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Plastic Bags

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Perhaps one of the most commonly questions in the past, is now rarely heard by consumers. Four out of five grocery bags in the US are now plastic (Reusablebags.com). However, the answer should not be merely plastic, the real answer is neither. Plastic bags are very harmful for the environment, and paper bags even more so. The best alternative is a reusable bag, which can save thousands of plastic bags over its lifetime.

Plastic bags are everywhere. We see them anywhere from the town grocery market to the convenience store down the street. Admittedly, plastic bags are very convenient. They are a cheap, hygienic way to transport one’s purchases. However, once they get home, there is not much use for the piece of plastic. Sure, some reuse them to line trashcans or to carry their things around. The truth is, the world goes through anywhere from five hundred billion to a trillion of plastic bags a year. The U.S. consumes about 100 million bags every year. Millions of those end up as litter every year. They fill our landfills and pollute the environment (Reusablebags.com).

Admittedly, the plastic bags are still a better alternative for the environment than the paper bags. According to National Geographic News, “plastic grocery bags consume 40 percent less energy, generate 80 percent less solid waste, produce 70 percent fewer atmospheric emissions, and release up to 94 percent fewer waterborne wastes, according to the [Film and Bag Federation]” (Roach). Also, it takes 91% less energy to recycle a pound of plastic than it takes to recycle a pound of paper (Reusablebags.com).

In reality both are extremely dangerous for the environment, as both cause litter and neither degrades very fast. Plastic bags, especially, which are not biodegradable. They actually photodegrade (which can take up to one thousand years), which means that instead of degrading to be part of the soil, they break down into smaller toxins, which pollute the soil and water instead. Eventually, they make their way through the food chain as animals ingest them (Richard).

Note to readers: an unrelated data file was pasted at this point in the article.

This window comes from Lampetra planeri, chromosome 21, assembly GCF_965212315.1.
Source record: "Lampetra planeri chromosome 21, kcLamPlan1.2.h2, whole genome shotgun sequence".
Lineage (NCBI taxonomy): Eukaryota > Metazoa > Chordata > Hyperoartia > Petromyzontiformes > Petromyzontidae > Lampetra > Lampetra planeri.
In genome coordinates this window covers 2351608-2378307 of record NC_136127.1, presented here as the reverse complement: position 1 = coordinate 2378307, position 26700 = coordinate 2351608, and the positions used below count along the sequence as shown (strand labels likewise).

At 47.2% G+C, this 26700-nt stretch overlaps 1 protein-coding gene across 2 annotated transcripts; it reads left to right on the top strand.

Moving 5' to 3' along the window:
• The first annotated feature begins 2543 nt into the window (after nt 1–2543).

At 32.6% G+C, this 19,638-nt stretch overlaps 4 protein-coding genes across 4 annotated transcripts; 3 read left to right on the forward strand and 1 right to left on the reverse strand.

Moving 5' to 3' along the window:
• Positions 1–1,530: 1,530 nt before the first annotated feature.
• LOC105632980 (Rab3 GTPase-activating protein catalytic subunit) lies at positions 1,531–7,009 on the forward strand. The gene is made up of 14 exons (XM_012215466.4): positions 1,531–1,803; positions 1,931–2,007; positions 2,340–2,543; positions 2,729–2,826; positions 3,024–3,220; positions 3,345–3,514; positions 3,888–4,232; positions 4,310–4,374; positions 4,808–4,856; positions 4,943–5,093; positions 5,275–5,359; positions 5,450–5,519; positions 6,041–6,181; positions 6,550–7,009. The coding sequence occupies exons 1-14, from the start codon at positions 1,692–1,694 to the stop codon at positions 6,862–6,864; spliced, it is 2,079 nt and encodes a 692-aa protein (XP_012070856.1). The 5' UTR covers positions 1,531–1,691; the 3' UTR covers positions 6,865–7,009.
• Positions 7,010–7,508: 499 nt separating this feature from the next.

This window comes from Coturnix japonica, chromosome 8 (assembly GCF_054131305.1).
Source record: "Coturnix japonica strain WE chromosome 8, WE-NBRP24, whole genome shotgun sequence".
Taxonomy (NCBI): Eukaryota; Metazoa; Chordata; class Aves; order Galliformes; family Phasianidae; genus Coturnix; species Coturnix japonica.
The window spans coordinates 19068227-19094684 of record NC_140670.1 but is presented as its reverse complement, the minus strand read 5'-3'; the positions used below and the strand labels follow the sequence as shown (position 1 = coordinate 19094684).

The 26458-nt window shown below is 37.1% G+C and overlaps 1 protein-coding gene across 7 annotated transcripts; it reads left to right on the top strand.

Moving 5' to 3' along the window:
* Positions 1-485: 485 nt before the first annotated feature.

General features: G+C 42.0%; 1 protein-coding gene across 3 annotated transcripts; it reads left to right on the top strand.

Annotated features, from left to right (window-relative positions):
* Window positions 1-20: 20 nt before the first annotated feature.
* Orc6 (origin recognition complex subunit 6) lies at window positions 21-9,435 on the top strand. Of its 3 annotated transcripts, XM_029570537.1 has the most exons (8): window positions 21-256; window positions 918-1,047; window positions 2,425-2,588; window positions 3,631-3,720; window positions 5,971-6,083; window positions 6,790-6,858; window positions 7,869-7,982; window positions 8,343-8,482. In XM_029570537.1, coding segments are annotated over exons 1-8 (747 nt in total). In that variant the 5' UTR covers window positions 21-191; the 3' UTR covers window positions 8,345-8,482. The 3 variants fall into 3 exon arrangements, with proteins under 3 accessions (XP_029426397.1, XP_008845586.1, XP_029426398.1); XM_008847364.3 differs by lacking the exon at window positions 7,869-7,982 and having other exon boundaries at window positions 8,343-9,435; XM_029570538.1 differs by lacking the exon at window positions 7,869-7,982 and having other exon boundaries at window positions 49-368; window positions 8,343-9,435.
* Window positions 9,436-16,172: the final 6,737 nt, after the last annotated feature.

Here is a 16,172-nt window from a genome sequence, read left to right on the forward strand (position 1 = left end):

There are a lot of different opinions about the way we should handle the
situation. Some suggest that we should ban the plastic bags altogether. Some would recommend simply putting a tax on the consumption of plastic bags.

While banning plastic bags would seem like the logical way to approach this, the problem would only get worse. While the population would not be using plastic bags, they would be using paper. As we can see, paper bags are even worse for the environment than the plastic ones. Also, the ban on plastic bags will not cause people to start using reusable bags; it may actually cause a shift of the production to other use-and-toss bags (Reusablebags.com).

The ban on the plastic bags had not worked out for places nearly as well as the PlasTax. Ireland, for example, imposed the PlasTax, which is a tax on plastic bags. However, there are some exemptions to the tax, which include heavier weight reusable plastic bags; bags used for meat, fish, or poultry; bags for unpackaged produce, ice, or other foods without packaging (Reusablebags.com).

The PlasTax worked so incredibly well, that plastic bag consumption was reduced by a whopping 90 percent, and approximately one billion fewer plastic bags were used. The amount of litter was dramatically reduced, and eighteen million liters of oil were saved. Several other countries and cities around the world are now considering implementing a similar tax, including UK, Australia and New York City (Reusablebags.com).

The plastic bag industry is still trying to hold on, however. The plastic bag industry has announced that they are going to try to reduce the amount of plastic made by forty percent by the year two thousand fifteen. They want to use forty percent recycled material. Although their attempts seem great, some can see right through them. It is a way for the plastic bag industry to stay in business and still make money. However, the age of the plastic bag is over, and they know it (Horovitz).

I believe that the goal we should all strive to achieve is to use a reusable shopping bag for our purchases every time, or at least as often as possible.
I really don’t think that banning plastic bags will motivate the population to do so. I strongly believe that a tax on plastic bags would be most effective in getting people to realize that plastic bags are at least a waste of their money, not to mention the environment. I think that it is about time to begin using our own shopping bags again.

Works Cited
Eco-friendly reusable bags, plus facts & news on plastic bag issue. 05 May 2009 . Horovitz, Bruce. “Makers of plastic bags to use 40% recycled content by 2015.” USA Today 20 Apr. 2009. Richard, Phil. “Students Campaign Against Plastic Bags.” Hesston College Today June & July 2008. Roach, John. “Are Plastic Grocery Bags Sacking the Environment?” National Geographic News 2 Sept. 2003.

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